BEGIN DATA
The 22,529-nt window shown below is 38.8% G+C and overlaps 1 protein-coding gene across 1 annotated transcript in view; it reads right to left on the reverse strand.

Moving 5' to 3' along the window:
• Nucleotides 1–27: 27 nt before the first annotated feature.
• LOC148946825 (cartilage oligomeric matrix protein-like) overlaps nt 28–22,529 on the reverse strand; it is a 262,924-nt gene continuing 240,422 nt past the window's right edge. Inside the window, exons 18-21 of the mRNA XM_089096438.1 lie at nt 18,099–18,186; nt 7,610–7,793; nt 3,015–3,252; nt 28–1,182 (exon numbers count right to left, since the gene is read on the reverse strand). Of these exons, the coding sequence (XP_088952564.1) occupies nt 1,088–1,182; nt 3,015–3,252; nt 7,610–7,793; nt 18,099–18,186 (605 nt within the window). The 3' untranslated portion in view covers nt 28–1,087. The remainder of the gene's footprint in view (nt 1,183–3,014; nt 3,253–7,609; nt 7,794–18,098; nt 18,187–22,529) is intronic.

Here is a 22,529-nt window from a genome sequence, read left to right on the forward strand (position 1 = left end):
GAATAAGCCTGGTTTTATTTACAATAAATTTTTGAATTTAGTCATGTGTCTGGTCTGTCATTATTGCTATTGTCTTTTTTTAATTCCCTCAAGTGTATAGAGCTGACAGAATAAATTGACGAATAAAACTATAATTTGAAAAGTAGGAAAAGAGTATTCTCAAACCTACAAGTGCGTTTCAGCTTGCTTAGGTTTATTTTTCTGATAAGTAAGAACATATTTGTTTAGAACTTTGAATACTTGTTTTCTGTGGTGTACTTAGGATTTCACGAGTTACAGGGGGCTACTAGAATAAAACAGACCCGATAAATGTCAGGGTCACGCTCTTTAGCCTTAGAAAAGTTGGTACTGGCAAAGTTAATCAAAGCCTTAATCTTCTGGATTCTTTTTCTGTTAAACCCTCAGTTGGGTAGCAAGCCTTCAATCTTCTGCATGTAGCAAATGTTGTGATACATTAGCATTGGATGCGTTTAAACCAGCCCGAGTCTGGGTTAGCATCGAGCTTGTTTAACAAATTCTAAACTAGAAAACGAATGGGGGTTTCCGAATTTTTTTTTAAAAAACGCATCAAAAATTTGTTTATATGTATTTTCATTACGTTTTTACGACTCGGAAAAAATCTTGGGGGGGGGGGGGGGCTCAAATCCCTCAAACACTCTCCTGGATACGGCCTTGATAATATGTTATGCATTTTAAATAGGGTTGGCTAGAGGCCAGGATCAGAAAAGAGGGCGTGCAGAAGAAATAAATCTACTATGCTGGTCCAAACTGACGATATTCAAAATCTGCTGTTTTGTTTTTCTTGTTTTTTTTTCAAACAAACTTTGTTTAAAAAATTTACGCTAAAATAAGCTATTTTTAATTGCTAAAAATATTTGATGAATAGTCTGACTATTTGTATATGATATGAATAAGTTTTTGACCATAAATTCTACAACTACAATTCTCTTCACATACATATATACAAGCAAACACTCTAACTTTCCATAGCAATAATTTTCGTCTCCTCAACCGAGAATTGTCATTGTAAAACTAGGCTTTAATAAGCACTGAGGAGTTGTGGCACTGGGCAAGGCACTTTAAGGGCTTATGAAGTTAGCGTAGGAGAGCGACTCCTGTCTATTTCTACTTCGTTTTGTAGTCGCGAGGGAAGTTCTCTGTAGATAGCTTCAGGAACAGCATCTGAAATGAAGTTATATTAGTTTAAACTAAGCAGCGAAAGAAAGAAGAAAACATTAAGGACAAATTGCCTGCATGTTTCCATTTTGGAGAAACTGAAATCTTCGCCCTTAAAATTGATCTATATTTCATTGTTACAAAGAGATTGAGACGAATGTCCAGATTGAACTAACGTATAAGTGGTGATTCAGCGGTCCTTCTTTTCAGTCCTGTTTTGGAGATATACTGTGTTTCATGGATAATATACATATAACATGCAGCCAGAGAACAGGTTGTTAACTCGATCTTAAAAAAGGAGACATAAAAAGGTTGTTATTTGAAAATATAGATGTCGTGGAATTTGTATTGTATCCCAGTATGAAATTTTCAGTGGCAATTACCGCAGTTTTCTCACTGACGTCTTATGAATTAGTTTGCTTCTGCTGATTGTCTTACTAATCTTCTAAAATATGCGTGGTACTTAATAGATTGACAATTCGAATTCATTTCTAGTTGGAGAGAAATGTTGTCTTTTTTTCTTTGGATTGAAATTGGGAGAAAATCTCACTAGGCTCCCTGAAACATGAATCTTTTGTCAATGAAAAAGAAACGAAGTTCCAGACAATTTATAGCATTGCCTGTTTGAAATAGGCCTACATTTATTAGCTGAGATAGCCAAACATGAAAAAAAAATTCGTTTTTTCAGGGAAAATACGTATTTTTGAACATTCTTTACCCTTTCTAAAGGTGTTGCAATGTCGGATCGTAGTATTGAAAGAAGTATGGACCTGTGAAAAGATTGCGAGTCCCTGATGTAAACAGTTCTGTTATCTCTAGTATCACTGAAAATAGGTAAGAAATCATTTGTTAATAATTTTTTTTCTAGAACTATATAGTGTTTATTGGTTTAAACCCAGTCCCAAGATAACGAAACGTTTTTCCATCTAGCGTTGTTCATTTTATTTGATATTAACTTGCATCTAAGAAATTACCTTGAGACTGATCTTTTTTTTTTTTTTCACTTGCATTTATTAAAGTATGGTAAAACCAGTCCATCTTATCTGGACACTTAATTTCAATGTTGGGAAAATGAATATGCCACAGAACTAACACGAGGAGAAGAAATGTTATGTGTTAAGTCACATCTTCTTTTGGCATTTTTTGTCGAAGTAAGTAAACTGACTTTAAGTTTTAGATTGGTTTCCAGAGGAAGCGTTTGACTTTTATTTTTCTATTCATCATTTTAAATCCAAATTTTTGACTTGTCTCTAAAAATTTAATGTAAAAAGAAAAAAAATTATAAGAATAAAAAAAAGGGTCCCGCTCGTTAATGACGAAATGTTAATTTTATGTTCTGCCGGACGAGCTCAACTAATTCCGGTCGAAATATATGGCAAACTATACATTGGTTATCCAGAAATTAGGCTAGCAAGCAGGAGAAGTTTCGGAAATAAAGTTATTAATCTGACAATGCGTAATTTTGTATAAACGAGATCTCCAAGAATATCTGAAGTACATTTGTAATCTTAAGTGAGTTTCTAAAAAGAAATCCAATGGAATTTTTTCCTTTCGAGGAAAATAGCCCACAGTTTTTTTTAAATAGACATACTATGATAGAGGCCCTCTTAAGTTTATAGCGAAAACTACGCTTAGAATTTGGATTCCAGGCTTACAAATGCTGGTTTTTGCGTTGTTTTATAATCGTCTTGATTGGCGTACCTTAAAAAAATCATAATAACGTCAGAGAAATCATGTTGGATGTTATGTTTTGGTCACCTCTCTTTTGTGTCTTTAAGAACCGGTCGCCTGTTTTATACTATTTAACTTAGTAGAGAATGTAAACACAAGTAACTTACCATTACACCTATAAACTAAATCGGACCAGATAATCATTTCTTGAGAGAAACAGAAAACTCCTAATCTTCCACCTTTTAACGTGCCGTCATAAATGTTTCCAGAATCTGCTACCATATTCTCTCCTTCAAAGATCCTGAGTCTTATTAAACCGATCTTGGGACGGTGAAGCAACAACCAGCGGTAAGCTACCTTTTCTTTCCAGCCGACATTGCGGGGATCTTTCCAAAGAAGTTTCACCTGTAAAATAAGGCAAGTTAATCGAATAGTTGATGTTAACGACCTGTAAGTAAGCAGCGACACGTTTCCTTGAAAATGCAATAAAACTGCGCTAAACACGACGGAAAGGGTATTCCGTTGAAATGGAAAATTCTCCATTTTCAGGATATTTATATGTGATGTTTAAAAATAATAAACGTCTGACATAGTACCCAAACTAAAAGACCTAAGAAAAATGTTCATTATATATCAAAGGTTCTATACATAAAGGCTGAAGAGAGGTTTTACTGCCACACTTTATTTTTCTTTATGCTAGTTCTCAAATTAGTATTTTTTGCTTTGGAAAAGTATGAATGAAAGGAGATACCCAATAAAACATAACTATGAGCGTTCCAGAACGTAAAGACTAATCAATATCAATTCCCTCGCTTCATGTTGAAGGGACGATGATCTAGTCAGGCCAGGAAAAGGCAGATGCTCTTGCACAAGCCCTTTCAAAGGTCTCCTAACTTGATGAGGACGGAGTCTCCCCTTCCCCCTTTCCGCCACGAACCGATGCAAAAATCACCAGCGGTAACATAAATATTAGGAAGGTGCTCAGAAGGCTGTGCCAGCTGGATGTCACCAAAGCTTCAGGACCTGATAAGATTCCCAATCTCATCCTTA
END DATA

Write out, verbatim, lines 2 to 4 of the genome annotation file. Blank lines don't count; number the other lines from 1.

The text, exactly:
Moving 5' to 3' along the window:
• Nucleotides 1–27: 27 nt before the first annotated feature.
• LOC148946825 (cartilage oligomeric matrix protein-like) overlaps nt 28–22,529 on the reverse strand; it is a 262,924-nt gene continuing 240,422 nt past the window's right edge. Inside the window, exons 18-21 of the mRNA XM_089096438.1 lie at nt 18,099–18,186; nt 7,610–7,793; nt 3,015–3,252; nt 28–1,182 (exon numbers count right to left, since the gene is read on the reverse strand). Of these exons, the coding sequence (XP_088952564.1) occupies nt 1,088–1,182; nt 3,015–3,252; nt 7,610–7,793; nt 18,099–18,186 (605 nt within the window). The 3' untranslated portion in view covers nt 28–1,087. The remainder of the gene's footprint in view (nt 1,183–3,014; nt 3,253–7,609; nt 7,794–18,098; nt 18,187–22,529) is intronic.